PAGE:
Countdown to Bodhi Day

“This was the first knowledge I attained in the first watch of the night. Ignorance was destroyed; knowledge arose; darkness was destroyed; light arose — as happens in one who is heedful, ardent, & resolute.”

–Maha Sacchaca Sutta (MN 36)

Hi all,

In the Mahayana Buddhist tradition, which is all Buddhism from Tibet to Japan, the Enlightenment of the Buddha is celebrated on the eighth day of the twelfth month.1 In Japan, they use the solar calendar for this, and so this is celebrated by Buddhists there on December 8th. All night, the prince Siddhartha Gautama sat under the tree ad meditated, and in the early morning he awakened. Because no one taught him the Dharma, and he figured it out on his own, he became a Buddha or “fully and self-awakened one”.

Because my wife and I are raising our daughter as Buddhist here in the US, we try to celebrate Buddhist holiday alongside American ones. That way, she has a family-friendly Japanese-Buddhist tradition in addition to her American one.

When some people think of December 8th, they might think of the Zen buddhist holiday of rohatsu, but that is traditionally a day of intense meditation for the monastic community. They’re effectively the same, but Bodhi Day is a more broad and less sectarian term. In Japanese, it is usually called in formal terms Shaka-Jōdō-e (釈迦成道会) or just Jōdō-e (成道会), though I am not sure all Japanese are aware of this.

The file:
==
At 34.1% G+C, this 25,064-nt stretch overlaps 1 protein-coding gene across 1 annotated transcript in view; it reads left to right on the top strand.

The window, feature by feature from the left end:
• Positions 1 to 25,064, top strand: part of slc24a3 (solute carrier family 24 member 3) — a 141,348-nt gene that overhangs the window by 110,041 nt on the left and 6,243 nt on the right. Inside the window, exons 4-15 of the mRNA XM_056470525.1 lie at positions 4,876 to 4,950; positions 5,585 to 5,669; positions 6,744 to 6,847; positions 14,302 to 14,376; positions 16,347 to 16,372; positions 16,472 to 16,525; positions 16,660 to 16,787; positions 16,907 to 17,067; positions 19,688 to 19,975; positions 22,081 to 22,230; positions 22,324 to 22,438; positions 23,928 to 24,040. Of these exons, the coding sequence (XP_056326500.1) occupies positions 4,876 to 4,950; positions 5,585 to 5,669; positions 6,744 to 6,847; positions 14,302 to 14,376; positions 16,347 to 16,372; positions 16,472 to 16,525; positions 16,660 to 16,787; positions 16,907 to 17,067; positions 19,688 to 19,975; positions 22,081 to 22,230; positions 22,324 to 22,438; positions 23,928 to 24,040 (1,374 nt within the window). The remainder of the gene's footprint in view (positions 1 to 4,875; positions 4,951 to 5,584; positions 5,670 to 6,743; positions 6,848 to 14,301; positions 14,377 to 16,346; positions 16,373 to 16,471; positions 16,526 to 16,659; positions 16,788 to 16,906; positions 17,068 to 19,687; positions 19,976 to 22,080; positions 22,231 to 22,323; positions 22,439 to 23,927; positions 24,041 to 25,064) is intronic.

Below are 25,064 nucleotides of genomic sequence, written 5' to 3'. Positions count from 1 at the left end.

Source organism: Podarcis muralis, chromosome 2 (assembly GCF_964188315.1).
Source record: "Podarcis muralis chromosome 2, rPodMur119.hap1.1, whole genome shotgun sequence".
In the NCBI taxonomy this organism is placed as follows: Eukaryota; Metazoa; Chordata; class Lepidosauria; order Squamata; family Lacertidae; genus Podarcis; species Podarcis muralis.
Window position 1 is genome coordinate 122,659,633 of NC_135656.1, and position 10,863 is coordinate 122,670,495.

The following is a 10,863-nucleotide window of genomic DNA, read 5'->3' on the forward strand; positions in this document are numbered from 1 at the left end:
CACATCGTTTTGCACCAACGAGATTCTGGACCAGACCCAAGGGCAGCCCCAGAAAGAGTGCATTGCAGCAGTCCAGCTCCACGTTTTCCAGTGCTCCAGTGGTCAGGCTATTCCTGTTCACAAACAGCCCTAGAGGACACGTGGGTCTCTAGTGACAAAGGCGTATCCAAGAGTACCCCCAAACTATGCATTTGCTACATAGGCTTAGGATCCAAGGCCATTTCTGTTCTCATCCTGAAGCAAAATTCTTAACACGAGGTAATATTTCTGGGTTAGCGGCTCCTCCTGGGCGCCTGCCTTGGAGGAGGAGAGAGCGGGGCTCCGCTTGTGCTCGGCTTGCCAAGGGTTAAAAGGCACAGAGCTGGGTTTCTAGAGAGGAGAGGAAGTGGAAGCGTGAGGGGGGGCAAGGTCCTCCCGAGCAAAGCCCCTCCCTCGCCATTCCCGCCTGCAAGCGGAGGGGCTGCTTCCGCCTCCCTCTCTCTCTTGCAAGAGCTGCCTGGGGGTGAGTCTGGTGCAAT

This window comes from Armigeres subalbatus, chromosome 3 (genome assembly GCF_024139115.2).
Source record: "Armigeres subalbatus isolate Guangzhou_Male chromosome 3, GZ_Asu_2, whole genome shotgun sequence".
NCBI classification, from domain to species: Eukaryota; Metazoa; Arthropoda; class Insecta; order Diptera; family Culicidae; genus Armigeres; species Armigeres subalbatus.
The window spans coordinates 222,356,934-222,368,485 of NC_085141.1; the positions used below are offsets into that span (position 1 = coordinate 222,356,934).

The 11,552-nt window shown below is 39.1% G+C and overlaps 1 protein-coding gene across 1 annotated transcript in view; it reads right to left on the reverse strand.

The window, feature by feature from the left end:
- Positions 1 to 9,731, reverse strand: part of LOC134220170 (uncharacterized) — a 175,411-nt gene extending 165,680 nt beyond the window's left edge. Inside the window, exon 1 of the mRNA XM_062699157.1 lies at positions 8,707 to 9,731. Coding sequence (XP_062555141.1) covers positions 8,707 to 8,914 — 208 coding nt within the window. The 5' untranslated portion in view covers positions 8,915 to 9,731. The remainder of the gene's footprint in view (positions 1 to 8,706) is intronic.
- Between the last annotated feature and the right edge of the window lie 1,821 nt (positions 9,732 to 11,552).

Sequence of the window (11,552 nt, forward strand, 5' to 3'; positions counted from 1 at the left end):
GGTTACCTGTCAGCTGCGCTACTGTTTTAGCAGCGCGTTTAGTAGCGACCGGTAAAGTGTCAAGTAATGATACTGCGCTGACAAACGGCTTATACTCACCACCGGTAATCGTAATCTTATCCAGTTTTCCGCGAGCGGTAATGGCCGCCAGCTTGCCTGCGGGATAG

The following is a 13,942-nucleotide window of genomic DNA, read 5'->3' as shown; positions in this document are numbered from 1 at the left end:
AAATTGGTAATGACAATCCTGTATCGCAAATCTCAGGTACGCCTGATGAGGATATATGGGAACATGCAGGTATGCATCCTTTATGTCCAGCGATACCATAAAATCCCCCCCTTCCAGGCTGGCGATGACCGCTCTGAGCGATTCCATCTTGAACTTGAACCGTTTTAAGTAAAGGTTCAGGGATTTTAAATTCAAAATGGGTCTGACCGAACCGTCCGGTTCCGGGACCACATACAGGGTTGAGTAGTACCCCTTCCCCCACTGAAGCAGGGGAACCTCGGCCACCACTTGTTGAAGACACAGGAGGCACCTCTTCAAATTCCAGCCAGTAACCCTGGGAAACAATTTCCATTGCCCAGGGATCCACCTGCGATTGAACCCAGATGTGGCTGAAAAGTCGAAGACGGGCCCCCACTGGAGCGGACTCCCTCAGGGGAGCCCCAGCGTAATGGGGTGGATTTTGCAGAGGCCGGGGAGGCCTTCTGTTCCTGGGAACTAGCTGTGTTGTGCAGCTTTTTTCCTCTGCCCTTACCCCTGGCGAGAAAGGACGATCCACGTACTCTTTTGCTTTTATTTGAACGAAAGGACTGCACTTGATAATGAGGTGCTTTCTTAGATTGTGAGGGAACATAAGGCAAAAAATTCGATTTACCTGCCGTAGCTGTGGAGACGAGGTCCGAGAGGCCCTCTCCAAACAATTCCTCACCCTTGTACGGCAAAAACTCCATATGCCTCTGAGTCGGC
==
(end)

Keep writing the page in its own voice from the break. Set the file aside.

So, I prefer to celebrate Bodhi Day. It’s something the whole family can do together. I mean, if we took part in Rohatsu, how are five year old kids supposed to enjoy that?

There’s no real established tradition for Bodhi Day as it is not a significant holiday in Japan, though individual temples may hold a special service. This makes it hard to celebrate in the US where no such tradition exists at all. So, I’ve been adapting Christmas traditions in a Buddhist context.2 This idea started years ago when I made up the Maha Santa Claus Sutra, but expanded into other things.

As a yearly tradition, we set up a small “Bodhi tree” every year which is just a small, fake tree we decorate, and put a statue of the Buddha under. He’s “sitting” under the Bodhi Tree, just like the traditional story goes. Here’s the decorations we did from 2010:

Bodhi Day 2010